In the fall of 1984, the Rosenberg Foundation’s Board of Directors traveled to the U.S.-Mexico border to meet with scholars, foundation grantees and government officials. They observed activity along the border at night, visited detention facilities and met with agencies serving immigrants.
Reflecting on that journey, Hon. Cruz Reynoso, Herma Hill Kay, Peter F. Sloss and Norvel Smith later wrote that they “were reminded again of the urgent need for an immigration policy that is sensitive to the needs of current residents and restores dignity and ensures fair treatment to those who come seeking a ‘better life’ for themselves and their families.”
The Foundation soon after revised its program priorities to respond to the need for widespread immigration reform and, following the historic passage of the Immigration Reform and Control Act in 1986, allocated its grantmaking to projects that supported legalization, successful immigrant integration and full implementation of the new law.
Nearly 30 years later, we find ourselves once again at a pivotal moment. After inspiring advocacy by immigrant rights leaders and organizations, President Obama has taken decisive action on immigration, offering nearly five million undocumented people in the U.S. a chance to step out of the shadows. More than one million Californians now will be able to come forward without the ever-present fear of deportation and separation from their homes and families.
This is an important victory, and it also means that we have ahead of us the critical work of ensuring that as many people as possible can take advantage of this historic opportunity. Under the President’s plan, immigrants who are eligible will need to apply for relief. From philanthropy to local and state governments, we must invest adequate resources to provide the outreach, education and legal services needed to help eligible individuals navigate the process and benefit from the President’s executive action.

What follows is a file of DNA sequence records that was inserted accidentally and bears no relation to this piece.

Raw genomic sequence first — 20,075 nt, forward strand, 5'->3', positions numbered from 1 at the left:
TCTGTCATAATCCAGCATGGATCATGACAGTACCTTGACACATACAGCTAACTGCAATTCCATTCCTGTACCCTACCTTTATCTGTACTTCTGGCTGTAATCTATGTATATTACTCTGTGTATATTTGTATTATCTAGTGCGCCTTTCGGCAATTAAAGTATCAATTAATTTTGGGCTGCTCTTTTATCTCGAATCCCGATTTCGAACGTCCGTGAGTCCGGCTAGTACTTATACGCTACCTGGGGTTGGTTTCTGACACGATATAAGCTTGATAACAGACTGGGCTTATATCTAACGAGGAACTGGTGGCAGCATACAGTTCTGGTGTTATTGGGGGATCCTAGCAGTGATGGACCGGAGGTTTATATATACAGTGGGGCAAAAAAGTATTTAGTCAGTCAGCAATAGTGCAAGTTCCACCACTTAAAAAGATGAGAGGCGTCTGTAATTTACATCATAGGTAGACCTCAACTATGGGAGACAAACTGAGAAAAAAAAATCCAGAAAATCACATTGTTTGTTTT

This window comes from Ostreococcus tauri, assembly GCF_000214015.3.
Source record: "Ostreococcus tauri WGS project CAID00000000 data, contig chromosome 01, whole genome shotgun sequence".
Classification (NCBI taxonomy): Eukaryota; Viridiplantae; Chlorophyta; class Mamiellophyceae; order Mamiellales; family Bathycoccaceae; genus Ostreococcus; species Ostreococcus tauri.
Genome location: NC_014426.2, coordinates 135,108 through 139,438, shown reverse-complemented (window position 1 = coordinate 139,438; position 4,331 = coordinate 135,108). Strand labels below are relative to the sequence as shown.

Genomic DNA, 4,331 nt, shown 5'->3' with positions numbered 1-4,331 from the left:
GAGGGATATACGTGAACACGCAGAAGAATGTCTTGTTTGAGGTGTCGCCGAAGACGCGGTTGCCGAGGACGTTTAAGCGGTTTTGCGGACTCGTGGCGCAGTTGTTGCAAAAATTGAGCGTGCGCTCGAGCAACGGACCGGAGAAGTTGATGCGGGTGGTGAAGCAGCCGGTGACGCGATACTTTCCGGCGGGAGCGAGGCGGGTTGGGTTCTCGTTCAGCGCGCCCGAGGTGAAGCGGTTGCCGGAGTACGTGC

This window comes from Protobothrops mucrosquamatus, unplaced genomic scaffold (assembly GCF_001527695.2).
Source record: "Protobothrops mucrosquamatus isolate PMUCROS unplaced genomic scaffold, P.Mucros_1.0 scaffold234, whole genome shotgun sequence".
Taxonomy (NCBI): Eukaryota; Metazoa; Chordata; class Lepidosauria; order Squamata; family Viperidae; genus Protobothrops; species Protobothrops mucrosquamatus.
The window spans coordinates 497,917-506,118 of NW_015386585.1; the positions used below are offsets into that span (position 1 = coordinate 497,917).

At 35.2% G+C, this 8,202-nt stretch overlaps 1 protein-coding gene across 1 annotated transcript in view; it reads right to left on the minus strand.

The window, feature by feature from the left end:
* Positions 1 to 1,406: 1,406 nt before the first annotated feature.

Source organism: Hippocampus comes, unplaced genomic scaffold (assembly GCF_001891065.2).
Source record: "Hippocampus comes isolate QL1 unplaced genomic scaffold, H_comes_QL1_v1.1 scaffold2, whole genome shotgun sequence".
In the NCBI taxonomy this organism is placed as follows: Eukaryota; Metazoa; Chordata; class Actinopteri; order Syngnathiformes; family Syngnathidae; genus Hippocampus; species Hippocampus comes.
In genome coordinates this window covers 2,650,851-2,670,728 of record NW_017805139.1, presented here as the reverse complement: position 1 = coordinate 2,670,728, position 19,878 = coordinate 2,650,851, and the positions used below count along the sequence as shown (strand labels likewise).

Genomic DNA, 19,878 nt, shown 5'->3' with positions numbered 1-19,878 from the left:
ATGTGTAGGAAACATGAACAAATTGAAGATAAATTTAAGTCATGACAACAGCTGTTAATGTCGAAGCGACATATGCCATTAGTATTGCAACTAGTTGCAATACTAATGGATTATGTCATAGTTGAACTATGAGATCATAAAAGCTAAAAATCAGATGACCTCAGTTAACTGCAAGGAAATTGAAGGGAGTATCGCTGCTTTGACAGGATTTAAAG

In California, in addition to the scope of anticipated need, additional challenges exist, including: unscrupulous providers (attorneys and notarios) plotting to take advantage and charge high fees for little, no or bad service; a lack of nonprofit legal service providers throughout the state, especially in rural and underserved areas such as the Central Valley, Northern Coast and Inland Empire; the large geographic scope of the state that leaves many impacted communities isolated from existing services, and; the diverse language and cultural needs among the immigrant communities.
To meet these challenges head on, those of us in philanthropy can support efforts like Ready California, a statewide table that will help coordinate and improve immigration services across the state. In particular, many in the Central Valley will need to be reached and served to effectively implement the new plan and ensure access for rural immigrants. That’s why seasoned leaders and organizations also have come together under a new umbrella, called the Central Valley Immigrant Integration Initiative (CVIIC), a much-needed immigrant integration collaborative in the region.
While the President’s actions are a big step forward for immigrants and for our country, we know that it falls short of reform that is truly comprehensive, one that includes a pathway to citizenship for all 11 million undocumented immigrants, allows for an expedited process for Dreamers and farmworkers, and protects immigrant workers from abuse and exploitation. Let’s stand with the leaders and organizations who will continue the fight for common sense and fair immigration policies that uphold our basic values, protect the rights we hold dear and strengthen our economy and communities.